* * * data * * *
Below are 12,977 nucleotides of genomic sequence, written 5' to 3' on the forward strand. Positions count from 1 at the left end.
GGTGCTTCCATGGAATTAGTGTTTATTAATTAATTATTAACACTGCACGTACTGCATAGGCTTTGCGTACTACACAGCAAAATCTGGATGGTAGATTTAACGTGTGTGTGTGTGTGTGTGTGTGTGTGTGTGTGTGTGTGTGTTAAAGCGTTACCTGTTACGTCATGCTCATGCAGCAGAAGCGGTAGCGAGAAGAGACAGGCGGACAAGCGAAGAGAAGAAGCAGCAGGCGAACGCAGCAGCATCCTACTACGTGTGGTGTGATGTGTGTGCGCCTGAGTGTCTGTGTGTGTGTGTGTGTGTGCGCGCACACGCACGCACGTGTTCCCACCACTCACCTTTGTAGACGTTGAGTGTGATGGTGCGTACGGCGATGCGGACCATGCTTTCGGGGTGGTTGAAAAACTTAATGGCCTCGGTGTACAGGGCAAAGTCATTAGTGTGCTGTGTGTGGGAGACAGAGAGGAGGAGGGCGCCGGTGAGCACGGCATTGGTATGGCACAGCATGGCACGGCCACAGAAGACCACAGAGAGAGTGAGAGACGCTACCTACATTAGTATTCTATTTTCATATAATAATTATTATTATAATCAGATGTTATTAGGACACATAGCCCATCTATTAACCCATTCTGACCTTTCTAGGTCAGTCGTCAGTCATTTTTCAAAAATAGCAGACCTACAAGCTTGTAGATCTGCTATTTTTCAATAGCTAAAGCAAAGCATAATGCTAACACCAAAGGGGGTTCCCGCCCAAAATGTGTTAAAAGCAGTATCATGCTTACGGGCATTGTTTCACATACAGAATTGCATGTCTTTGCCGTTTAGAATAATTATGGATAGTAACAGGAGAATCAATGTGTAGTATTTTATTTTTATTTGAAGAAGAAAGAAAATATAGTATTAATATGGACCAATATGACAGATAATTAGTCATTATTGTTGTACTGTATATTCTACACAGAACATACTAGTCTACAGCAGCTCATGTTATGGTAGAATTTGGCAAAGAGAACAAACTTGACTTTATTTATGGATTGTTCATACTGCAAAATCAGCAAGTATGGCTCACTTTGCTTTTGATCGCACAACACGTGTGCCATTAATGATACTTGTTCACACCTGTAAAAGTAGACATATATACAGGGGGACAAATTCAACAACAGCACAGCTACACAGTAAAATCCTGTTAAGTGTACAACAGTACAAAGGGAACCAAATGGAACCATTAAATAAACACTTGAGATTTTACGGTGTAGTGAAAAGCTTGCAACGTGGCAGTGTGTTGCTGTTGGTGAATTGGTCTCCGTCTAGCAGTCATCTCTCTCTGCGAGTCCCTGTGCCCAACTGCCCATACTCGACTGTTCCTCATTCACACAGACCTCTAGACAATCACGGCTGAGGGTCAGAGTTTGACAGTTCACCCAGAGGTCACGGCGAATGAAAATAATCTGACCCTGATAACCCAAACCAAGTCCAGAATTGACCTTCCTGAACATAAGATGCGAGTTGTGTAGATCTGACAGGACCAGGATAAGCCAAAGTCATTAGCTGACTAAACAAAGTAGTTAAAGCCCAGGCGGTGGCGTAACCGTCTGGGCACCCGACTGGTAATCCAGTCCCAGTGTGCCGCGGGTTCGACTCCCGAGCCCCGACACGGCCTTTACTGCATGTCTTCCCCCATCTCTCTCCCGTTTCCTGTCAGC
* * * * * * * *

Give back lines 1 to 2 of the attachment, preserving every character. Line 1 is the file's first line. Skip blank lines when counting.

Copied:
Below are 12,977 nucleotides of genomic sequence, written 5' to 3' on the forward strand. Positions count from 1 at the left end.
GGTGCTTCCATGGAATTAGTGTTTATTAATTAATTATTAACACTGCACGTACTGCATAGGCTTTGCGTACTACACAGCAAAATCTGGATGGTAGATTTAACGTGTGTGTGTGTGTGTGTGTGTGTGTGTGTGTGTGTGTGTGTTAAAGCGTTACCTGTTACGTCATGCTCATGCAGCAGAAGCGGTAGCGAGAAGAGACAGGCGGACAAGCGAAGAGAAGAAGCAGCAGGCGAACGCAGCAGCATCCTACTACGTGTGGTGTGATGTGTGTGCGCCTGAGTGTCTGTGTGTGTGTGTGTGTGTGCGCGCACACGCACGCACGTGTTCCCACCACTCACCTTTGTAGACGTTGAGTGTGATGGTGCGTACGGCGATGCGGACCATGCTTTCGGGGTGGTTGAAAAACTTAATGGCCTCGGTGTACAGGGCAAAGTCATTAGTGTGCTGTGTGTGGGAGACAGAGAGGAGGAGGGCGCCGGTGAGCACGGCATTGGTATGGCACAGCATGGCACGGCCACAGAAGACCACAGAGAGAGTGAGAGACGCTACCTACATTAGTATTCTATTTTCATATAATAATTATTATTATAATCAGATGTTATTAGGACACATAGCCCATCTATTAACCCATTCTGACCTTTCTAGGTCAGTCGTCAGTCATTTTTCAAAAATAGCAGACCTACAAGCTTGTAGATCTGCTATTTTTCAATAGCTAAAGCAAAGCATAATGCTAACACCAAAGGGGGTTCCCGCCCAAAATGTGTTAAAAGCAGTATCATGCTTACGGGCATTGTTTCACATACAGAATTGCATGTCTTTGCCGTTTAGAATAATTATGGATAGTAACAGGAGAATCAATGTGTAGTATTTTATTTTTATTTGAAGAAGAAAGAAAATATAGTATTAATATGGACCAATATGACAGATAATTAGTCATTATTGTTGTACTGTATATTCTACACAGAACATACTAGTCTACAGCAGCTCATGTTATGGTAGAATTTGGCAAAGAGAACAAACTTGACTTTATTTATGGATTGTTCATACTGCAAAATCAGCAAGTATGGCTCACTTTGCTTTTGATCGCACAACACGTGTGCCATTAATGATACTTGTTCACACCTGTAAAAGTAGACATATATACAGGGGGACAAATTCAACAACAGCACAGCTACACAGTAAAATCCTGTTAAGTGTACAACAGTACAAAGGGAACCAAATGGAACCATTAAATAAACACTTGAGATTTTACGGTGTAGTGAAAAGCTTGCAACGTGGCAGTGTGTTGCTGTTGGTGAATTGGTCTCCGTCTAGCAGTCATCTCTCTCTGCGAGTCCCTGTGCCCAACTGCCCATACTCGACTGTTCCTCATTCACACAGACCTCTAGACAATCACGGCTGAGGGTCAGAGTTTGACAGTTCACCCAGAGGTCACGGCGAATGAAAATAATCTGACCCTGATAACCCAAACCAAGTCCAGAATTGACCTTCCTGAACATAAGATGCGAGTTGTGTAGATCTGACAGGACCAGGATAAGCCAAAGTCATTAGCTGACTAAACAAAGTAGTTAAAGCCCAGGCGGTGGCGTAACCGTCTGGGCACCCGACTGGTAATCCAGTCCCAGTGTGCCGCGGGTTCGACTCCCGAGCCCCGACACGGCCTTTACTGCATGTCTTCCCCCATCTCTCTCCCGTTTCCTGTCAGC